The Swedish tennis federation has been fined $25,000 and Malmo banned from hosting Davis Cup matches for five years after the city's authorities opted to play last month's tie against Israel behind closed doors.
The International Tennis Federation (ITF) also said in a statement Sweden would have to pay an additional $15,000, which it would have received in gate receipts had the March 6-8 match been open to spectators.
The safety of the Israeli team in Malmo, a city with a large Muslim community, prompted the local authorities to act.
"The (Davis Cup) committee strongly condemned the decision by the city government of Malmo to refuse to allow spectators to attend the matches and the resultant fact the Swedish Tennis Association played the tie behind closed doors," the committee said in a statement on the ITF website (www.itftennis.com).
Sweden are planning to appeal against the decision because of the security threat that existed around the tie, which Israel won 3-2 to reach the quarter-finals.
"The fact that over 1,000 police officers from the entire country had been commanded to Malmo and that equipment and cars had been borrowed from Denmark speaks for itself," general secretary Henrik Kallen told the Swedish federation's website (www.tennis.se).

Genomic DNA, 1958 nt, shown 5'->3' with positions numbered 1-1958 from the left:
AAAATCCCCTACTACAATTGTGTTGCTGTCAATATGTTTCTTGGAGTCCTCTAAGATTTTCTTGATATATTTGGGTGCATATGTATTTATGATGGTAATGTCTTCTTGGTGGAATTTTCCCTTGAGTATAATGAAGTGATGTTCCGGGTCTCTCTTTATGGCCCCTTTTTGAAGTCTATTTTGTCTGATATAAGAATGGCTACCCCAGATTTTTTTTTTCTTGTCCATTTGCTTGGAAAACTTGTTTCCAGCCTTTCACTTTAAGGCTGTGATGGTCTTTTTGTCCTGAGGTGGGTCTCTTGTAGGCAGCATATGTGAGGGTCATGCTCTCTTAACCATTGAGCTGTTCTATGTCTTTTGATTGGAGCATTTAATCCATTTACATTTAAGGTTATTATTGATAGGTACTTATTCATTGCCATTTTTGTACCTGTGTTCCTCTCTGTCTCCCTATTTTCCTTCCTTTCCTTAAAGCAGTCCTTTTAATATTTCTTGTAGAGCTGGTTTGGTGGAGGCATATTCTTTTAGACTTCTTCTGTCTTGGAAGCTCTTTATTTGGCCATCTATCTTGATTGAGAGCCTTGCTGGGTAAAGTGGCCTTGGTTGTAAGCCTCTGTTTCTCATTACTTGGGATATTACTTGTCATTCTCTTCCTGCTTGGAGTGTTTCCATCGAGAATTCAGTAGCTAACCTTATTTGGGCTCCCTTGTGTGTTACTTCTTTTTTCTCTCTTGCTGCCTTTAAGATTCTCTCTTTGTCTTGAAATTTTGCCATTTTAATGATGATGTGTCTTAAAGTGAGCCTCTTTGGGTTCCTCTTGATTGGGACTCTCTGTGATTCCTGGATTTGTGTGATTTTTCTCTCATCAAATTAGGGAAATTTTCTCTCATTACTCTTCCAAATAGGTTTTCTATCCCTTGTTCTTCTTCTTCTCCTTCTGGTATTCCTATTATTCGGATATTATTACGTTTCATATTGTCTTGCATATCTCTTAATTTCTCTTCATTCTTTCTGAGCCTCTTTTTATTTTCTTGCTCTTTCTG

"The Swedish federation still considers it irresponsible and unacceptable that individual local politicians have used Malmo's situation for their own causes.
"It has hurt the city of Malmo and Swedish sports internationally which manifests itself among other things in this fine by the ITF."
Other conditions were also placed on Sweden by the committee, including a written guarantee future ties would be open to the public.
The ITF said Sweden would also lose the right to choose the venue if a similar situation occurs in the future.
It added the security measures in place would have allowed the match to go ahead as usual even though more than 6,000 demonstrators protested against Israel's presence in the competition.
Before the tie Israeli doubles specialist Andy Ram called the decision to bar fans "idiotic" and said it was worse than a move by United Arab Emirates to deny entry to his compatriot Shahar Peer for a women's tournament in Dubai in February.
"Sweden's actions are way more degrading than Dubai's," Ram said at the time.
"Dubai is an Arab state we don't have any ties to. That they, right after a war, find it hard to accept an Israeli I can understand. But with Sweden we have normal ties."
The Dubai women's event was fined a record $300,000 by the Women's Tennis Association for barring Peer.
Tensions between Israel and its Arab neighbours have been heightened by the three-week Israeli offensive in the Gaza Strip that ended in January and killed 1,300 Palestinians and 14 Israelis.